Availability is the New Currency
Back in the old days (well, pre-March 2020, which frankly feels like a long time ago) working from home carried a stigma. There was a sense that if you were “working from home” it wasn’t really working. You were probably hanging out in your pyjamas, watching Philip and Holly, waiting for parcels to be delivered and doing the washing. “Working from Home” carried with it air quotes and a sardonically raised eyebrow, a tone of voice that said ‘yeah, of course you are’ and a knowing wink. If you asked to work from home there must be a reason for it, it needed to be justified and it’s likely there was some suspicion attached to it.
Of course, in March the status quo changed overnight and much of the workforce were catapulted into working from home because they had to be. This meant hastily created ‘offices’ on kitchen tables, sofas and beds for many people. It meant worry about health and job security. It meant that a way of doing things that was previously stigmatised was now business as usual. And while we’ve been working like that for months now I think that the stigma remains and is driving some unsustainable behaviour.
Here are the unconscious rules that many of your team are working to right now:
I need to be available all the time or people will think I’m skiving
I can prove my worth and therefore cerate security by being available
I cannot say no
I must be available and ready at all times to jump onto Teams/Zoom/Slack/Hangouts….
Here are the rhythms that people are working to:
I start work at 8 and slog through until 6. There is no time for a break or lunch
My laptop stays open on the kitchen table so even after I’ve ‘finished’ work I’m still available and can be drawn back in
There is no commute so my transition from bed to work is short and sharp
There are no gaps in the day – meetings run from one hour to the next
There is no space for catching up with work colleagues informally
Work leaks into the weekend, it’s difficult to find time to recharge
No one reading this can possibly think this is sustainable, many people reading this will be recognising their own ways of working and many employers and managers will be thinking that they haven’t asked anyone to work like that so it’s not their responsibility. You’re right, you didn’t set out those rules or rhythms – people have created them for themselves, driven by anxiety about their job and a legacy of guilt about working from home. What you can do is create new ways of working that fit your culture, that create a home working situation where your people are thriving and productive, operating from a place of resourcefulness not survival.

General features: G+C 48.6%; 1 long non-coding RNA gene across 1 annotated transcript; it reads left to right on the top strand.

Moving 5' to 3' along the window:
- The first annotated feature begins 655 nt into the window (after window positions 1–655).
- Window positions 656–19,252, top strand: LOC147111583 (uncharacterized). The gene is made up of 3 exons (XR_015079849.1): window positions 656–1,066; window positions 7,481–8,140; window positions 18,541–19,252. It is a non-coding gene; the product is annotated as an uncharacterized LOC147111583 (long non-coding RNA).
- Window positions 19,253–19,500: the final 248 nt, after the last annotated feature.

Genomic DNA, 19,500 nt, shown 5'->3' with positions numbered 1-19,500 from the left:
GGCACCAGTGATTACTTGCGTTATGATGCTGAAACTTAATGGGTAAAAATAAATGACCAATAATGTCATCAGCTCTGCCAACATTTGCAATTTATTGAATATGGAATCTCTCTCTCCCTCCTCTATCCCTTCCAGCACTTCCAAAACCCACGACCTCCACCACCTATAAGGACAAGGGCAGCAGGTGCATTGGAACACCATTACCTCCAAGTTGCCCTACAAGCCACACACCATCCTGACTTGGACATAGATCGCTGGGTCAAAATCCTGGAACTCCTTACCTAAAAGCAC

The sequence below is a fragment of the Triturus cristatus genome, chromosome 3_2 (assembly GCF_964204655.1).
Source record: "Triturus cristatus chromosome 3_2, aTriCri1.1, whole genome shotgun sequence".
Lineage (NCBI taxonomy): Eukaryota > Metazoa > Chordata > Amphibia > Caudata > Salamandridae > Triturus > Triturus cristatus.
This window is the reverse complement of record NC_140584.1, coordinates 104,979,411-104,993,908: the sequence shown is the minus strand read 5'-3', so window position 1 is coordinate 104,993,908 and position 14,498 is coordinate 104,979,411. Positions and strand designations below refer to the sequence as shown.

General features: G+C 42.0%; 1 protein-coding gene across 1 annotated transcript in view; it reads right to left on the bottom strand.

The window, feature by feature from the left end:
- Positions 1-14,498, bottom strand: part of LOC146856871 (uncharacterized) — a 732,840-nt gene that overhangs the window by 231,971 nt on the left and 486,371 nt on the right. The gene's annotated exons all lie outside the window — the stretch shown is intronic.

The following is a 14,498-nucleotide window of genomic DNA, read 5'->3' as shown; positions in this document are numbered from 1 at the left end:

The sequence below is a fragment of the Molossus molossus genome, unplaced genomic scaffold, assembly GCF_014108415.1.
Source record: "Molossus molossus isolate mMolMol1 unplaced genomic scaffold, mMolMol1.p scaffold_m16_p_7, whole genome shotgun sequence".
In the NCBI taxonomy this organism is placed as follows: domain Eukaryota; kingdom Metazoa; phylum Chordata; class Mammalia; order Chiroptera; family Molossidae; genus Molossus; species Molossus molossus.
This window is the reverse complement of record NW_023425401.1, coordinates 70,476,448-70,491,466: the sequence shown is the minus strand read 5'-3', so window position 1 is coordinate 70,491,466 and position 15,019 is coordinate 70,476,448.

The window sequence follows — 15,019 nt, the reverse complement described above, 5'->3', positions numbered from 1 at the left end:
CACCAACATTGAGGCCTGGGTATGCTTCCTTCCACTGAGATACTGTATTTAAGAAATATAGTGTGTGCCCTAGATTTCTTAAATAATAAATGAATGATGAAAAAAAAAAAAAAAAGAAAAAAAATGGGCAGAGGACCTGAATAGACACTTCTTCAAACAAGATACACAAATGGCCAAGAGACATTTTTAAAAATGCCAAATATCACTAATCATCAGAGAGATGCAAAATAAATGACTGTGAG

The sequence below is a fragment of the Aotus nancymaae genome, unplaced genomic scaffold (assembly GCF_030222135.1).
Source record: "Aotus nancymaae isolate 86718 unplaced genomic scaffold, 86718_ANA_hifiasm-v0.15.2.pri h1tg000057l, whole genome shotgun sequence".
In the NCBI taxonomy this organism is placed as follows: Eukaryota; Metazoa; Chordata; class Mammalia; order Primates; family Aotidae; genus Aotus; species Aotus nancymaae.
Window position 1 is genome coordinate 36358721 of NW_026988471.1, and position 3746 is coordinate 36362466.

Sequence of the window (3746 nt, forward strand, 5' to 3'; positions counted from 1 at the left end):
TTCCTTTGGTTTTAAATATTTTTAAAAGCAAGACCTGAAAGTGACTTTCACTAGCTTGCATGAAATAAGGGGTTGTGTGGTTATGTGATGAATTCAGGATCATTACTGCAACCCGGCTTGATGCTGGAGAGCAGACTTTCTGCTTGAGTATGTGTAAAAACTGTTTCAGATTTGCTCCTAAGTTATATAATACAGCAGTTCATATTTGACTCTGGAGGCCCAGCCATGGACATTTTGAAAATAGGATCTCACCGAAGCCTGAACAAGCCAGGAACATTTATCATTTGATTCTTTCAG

Doing it Differently
Encouraging transitions from home to work in the morning – walk, run, cycle before you go to your desk
Recreating the rituals that you had for finishing the day when you were in the office. Say goodnight to your colleagues via Slack or whatever, pack up your things, shut down your laptop and put it away or close the door of your office
Building in an evening ‘commute’
Using a focus timer (look them up in your app store) to work well in short sprints
Using your Ultradian Rhythms for greater productivity and taking breaks
Being old fashioned and having some conversations on the phone not over video
Walking while you talk to people
Building in some social time throughout the week. Encourage people to have lunch together – create a virtual staff room or kitchen where people can gather just like they used to
Setting meeting times as 45 minutes instead of an hour. Or set it for an hour but only ‘work’ for 45 minutes and allow some time to chat before and after
Finding new ways of being together. Try working together in a silent zoom or having an experience together such as a virtual Field Trip
We are not going back to our old office life any time soon so we must find ways of working that are sustainable, productive, social and fitting for the culture of your business.